University partnership helps Port of Dover cut queues and boost efficiency

University partnership helps Port of Dover cut queues and boost efficiency

A Knowledge Transfer Partnership (KTP) between the University of Kent and the Dover Harbour Board has helped reduce traffic congestion, boost efficiency and cut costs at the Port of Dover.
 
The project started in 2016 when the Port of Dover, which handles £122bn-worth of UK trade annually, appointed Kent Business School graduate, Dr Cliff Preston, to help it use data modelling and simulation software to operate more effectively.
 
Cliff’s work focused on several areas, including improving how the port predicts likely traffic volumes to ensure it has enough staff on hand to process vehicles through the port and so minimise the risk of queues forming in and around Dover.
 
By improving its use of data from various sources, such as live traffic data on the motorways and past traffic levels at similar times, it has reduced the use of Traffic Assessment Project, which sees freight traffic held outside Dover by a series of traffic lights.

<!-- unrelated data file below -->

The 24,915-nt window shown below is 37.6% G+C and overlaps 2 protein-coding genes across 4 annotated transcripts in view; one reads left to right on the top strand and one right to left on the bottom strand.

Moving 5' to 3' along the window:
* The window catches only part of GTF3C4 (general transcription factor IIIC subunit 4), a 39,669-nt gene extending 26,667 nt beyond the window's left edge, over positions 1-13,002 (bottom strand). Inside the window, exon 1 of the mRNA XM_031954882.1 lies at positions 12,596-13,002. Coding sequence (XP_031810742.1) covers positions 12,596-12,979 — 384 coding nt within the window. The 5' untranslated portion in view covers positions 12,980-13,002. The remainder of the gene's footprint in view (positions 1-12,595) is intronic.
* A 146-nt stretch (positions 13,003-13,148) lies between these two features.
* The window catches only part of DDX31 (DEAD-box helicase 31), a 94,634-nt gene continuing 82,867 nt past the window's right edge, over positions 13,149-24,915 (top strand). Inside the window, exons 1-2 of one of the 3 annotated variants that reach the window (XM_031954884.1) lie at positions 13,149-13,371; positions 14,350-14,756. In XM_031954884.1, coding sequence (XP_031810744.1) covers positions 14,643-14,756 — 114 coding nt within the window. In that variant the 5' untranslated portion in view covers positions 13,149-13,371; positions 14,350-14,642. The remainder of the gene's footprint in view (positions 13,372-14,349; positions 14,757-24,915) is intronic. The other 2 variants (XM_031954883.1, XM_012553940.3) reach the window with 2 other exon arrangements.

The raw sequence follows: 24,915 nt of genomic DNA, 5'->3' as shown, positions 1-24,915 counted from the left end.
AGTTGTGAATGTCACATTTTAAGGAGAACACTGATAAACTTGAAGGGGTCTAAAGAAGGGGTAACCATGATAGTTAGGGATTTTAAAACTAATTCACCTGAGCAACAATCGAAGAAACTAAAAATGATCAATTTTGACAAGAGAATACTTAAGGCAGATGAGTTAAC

As well as reducing the impact that freight traffic has on Dover and its residents, it also means the port is able to ensure goods can move into the UK, or over to Europe, more efficiently.
 
The traffic simulation model is now also used to help predict the requirement of the French border authorities operating in Dover to ensure traffic through the port is kept moving at all stages.
 
The quantitative methods used in the KTP have also been applied in part of the port’s substantive Dover Western Docks Revival project, in analysing the space and plant requirements of the new cargo terminal.
 
The success of the project has led to it being awarded a grade of ‘Outstanding’ by the KTP grading panel of Innovate UK, the UK’s innovation agency.
 
The KTP between the University and Dover Harbour Board was set up by Kent Innovation and Enterprise. The Port of Dover has now sponsored an MSc graduate in the School of Physical Sciences to work at the organisation over the next 12 months.